Boxing has been in the news lately, what with this young lady (Nicola Adams) becoming the world’s first female Olympic boxing champion. So when I saw claws like the ones in the next picture two days ago, I immediately thought they might be used for combat, like the outsize claw of the male fiddler crab.
They belong to the Chinese mitten crab, its scientific name Eriocheir sinensis meaning the “woolly handed one from China”. In China it is known as the big sluice crab (大閘蟹; dà zhá xiè) or Shanghai hairy crab, (上海毛蟹; shànghǎi máo xiè), and unsurprisingly it is a local delicacy.
I was visiting the exhibition tent at the ASE (The Association for Science Education) Annual Conference 2013, and came across the stand of the Marine Biological Association of the UK. Behind this remarkable display of shells, there were two jars, containing female (left) and male (right) Mitten Crabs.
Alas, these crabs have got into Europe and North America, and are not only invasive but destructive. In the River Thames they are burrowing away at the banks, and have a ferocious appetite for molluscs. Now the Natural History Museum is on to the case, in a project to determine whether the crabs in the Thames are safe to eat. Current studies aim to check levels of chemical contaminants in the crabs – if they receive a clean bill of health, the crabs could be commercially fished and sold in Asia. Thus, in a curious twist, consumers of seafood may help to save our rivers. Following this, one of our British newspapers, the Independent, is asking Will we soon be tucking into mitten crabs fresh from the Thames? Their reporter Richard Sharp goes fishing, and finds that even small ones make a very nice soup. The article has a picture gallery showing them being cooked and eaten.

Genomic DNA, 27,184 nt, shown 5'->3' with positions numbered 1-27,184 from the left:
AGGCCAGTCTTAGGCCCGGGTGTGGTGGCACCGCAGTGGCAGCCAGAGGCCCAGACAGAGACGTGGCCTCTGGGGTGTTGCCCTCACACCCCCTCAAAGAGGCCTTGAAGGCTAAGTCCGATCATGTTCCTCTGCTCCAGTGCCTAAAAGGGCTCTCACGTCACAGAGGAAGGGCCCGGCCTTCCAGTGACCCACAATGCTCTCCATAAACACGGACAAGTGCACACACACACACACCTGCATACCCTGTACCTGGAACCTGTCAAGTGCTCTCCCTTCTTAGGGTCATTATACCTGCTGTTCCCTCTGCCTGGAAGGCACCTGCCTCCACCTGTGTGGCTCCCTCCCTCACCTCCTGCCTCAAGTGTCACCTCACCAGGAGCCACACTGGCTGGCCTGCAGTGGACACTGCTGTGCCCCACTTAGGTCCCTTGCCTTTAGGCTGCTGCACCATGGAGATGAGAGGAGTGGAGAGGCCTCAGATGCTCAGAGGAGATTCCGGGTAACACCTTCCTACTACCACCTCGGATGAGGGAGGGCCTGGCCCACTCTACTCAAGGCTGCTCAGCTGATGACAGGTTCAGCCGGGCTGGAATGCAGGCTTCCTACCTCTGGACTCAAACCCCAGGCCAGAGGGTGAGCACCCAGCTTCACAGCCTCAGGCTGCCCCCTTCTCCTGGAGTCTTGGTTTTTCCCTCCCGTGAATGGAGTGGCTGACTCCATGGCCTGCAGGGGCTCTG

The MBA and other bodies are, however, advising caution over this. At a joint meeting of the Natural History Museum and the Linnean Society of London, both sides of the argument were put. There does need to be control: not only is the Thames itself under threat; if numbers continue to multiply, larvae may find their way into shipping ballast water, and the species may be spread round our coast and even to other countries.
But if commercial fishing is allowed, other species may be reduced in the by-catch. Particularly vulnerable is the European Eel, which used to be a great food of Londoners but is now severely threatened. Breeding programmes have to overcome a number of hurdles, including the need for the fish (both sexes?) to be swum the equivalent of 6,500 kilometres (4,000 miles) in a hometrainer to mimic the Atlantic crossing. Beyond that, if the fisheries are successful, rogue fishermen may introduce them to other waters, as happened with the signal crayfish.
However, no source I have found can say what the mittens are for. So the boxing ring may not be the war of the sexes between those two in the jars, or even males in territorial fight. An item BBC News – Alien ‘thugs’ set to meet suggests that as the Mitten Crabs spread, they may soon encounter the aggressive and invasive Signal Crayfish. This picture suggests that the two handlers are about to engage a sport that would draw unwelcome attention from the RSPCA. But the Big Fight will be between the two species themselves.